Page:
• Post Title & Inspiration: Aldous Huxley: “It’s dark because you are trying too hard. Lightly child, lightly. Learn to do everything lightly. Yes, feel lightly even though you’re feeling deeply. Just lightly let things happen and lightly cope with them.”

Lightly child, lightly

I could never have dreamt that there were such goings-on in the world between the covers of books, such sandstorms and ice blasts of words, such staggering peace, such enormous laughter, such and so many blinding bright lights, splashing all over the pages in a million bits and pieces all of which were words, words, words, and each of which were alive forever in its own delight and glory and oddity and light.

~ Dylan Thomas, “Notes on the Art of Poetry” in The Poems of Dylan Thomas, Volume 1


Notes:

  • Quote: Thank you Beth @ Alive on All Channels.  Art: Michael Azgour with Jennifer Reading (2019)
  • Post Title & Inspiration: Aldous Huxley: “It’s dark because you are trying too hard. Lightly child, lightly. Learn to do everything lightly. Yes, feel lightly even though you’re feeling deeply. Just lightly let things happen and lightly cope with them.”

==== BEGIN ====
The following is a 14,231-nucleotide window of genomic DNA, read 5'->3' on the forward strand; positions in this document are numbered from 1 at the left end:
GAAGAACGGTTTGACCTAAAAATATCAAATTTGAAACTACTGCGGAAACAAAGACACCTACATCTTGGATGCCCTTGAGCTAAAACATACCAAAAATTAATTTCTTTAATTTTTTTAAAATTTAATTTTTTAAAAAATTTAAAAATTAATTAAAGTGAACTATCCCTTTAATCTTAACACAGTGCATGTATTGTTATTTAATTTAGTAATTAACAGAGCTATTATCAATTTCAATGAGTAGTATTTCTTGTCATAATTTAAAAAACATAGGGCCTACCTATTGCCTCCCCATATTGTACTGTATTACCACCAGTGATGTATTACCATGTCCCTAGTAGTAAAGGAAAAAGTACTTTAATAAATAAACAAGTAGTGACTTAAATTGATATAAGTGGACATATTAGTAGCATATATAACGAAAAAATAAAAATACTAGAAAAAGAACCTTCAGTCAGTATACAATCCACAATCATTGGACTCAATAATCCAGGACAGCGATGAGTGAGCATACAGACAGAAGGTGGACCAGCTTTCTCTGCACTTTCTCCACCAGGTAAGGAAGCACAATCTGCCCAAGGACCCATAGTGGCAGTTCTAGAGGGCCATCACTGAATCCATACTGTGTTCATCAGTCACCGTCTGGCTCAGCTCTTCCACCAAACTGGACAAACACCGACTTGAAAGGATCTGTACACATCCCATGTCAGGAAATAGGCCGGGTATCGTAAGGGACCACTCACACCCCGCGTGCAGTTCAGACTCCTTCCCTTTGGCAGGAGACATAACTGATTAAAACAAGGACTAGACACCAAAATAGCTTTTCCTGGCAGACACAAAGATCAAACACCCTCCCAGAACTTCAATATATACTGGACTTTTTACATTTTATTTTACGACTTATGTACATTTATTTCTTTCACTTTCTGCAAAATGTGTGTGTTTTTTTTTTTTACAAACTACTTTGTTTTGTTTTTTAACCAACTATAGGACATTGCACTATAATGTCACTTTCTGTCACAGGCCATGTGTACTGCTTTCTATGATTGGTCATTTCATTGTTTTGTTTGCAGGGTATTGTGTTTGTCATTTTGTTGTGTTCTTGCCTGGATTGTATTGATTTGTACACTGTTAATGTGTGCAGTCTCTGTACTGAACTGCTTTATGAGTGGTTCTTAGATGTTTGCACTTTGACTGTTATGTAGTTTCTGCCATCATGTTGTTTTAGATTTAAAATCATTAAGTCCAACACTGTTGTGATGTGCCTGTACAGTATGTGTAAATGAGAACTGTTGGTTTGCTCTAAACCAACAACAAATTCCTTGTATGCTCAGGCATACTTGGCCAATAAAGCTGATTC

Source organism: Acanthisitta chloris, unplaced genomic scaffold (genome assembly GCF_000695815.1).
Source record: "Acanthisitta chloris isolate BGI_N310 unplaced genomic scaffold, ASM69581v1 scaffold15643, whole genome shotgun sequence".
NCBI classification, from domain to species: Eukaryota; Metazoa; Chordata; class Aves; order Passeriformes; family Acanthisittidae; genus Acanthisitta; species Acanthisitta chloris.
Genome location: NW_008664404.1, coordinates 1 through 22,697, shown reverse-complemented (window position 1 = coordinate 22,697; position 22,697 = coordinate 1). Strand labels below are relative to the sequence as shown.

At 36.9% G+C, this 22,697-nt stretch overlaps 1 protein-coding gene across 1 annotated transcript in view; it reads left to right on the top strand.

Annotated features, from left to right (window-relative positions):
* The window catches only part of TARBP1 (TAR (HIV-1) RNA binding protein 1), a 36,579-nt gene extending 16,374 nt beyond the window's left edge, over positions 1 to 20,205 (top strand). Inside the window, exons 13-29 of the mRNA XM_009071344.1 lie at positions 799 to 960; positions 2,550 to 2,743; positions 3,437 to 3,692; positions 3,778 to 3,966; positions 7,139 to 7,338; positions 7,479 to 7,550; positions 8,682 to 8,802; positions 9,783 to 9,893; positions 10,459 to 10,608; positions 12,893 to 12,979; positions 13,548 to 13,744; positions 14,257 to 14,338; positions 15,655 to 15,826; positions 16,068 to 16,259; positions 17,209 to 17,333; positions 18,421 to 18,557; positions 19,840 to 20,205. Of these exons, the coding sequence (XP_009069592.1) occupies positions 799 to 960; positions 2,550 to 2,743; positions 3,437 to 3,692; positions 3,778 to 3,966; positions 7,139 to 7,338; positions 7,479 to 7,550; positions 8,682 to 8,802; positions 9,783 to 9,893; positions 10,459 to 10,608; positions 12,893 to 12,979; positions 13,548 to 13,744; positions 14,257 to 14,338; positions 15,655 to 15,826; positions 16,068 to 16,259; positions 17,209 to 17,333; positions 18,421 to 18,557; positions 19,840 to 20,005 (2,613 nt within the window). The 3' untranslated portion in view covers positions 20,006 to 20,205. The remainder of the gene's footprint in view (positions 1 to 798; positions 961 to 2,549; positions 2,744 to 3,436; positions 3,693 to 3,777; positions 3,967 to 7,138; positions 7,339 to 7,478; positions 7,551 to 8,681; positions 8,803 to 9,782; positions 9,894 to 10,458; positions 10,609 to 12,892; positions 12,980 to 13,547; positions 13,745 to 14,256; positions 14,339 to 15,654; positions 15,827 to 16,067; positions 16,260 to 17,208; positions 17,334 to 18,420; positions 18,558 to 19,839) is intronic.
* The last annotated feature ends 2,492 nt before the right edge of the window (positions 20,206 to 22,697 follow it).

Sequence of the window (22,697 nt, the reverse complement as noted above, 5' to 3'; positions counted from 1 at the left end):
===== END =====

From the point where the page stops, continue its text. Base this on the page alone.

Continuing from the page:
Move it up. Top of your list. Now.

She was, quite simply, a nice lady who’d raised a family and now lived quietly with her cats and grew vegetables. This was both nothing and everything.

~ Gail Honeyman, Eleanor Oliphant Is Completely Fine.

 

 

Saturday Morning

Beauty brings us to a halt: it imposes, if only for a flash, the cessation of activity. (On the lawn in front of the library, seeing a runner in red shorts complete the last flailing strides of a sprint before pitching forward, his fingers caressing soft dirt: I let my book fall.) Indolence and aesthetic experience both involve feelings of unbidden influence, involuntariness or absence of will. But where the experience of beauty is often significant and always pleasurable, idleness is more equivocal in its effects and character. Essentially contentless, idleness obtains its phenomenological shape from the objects around us—the pliancy of a chair, the gloss of an advertisement—and the thoughts and desires within us.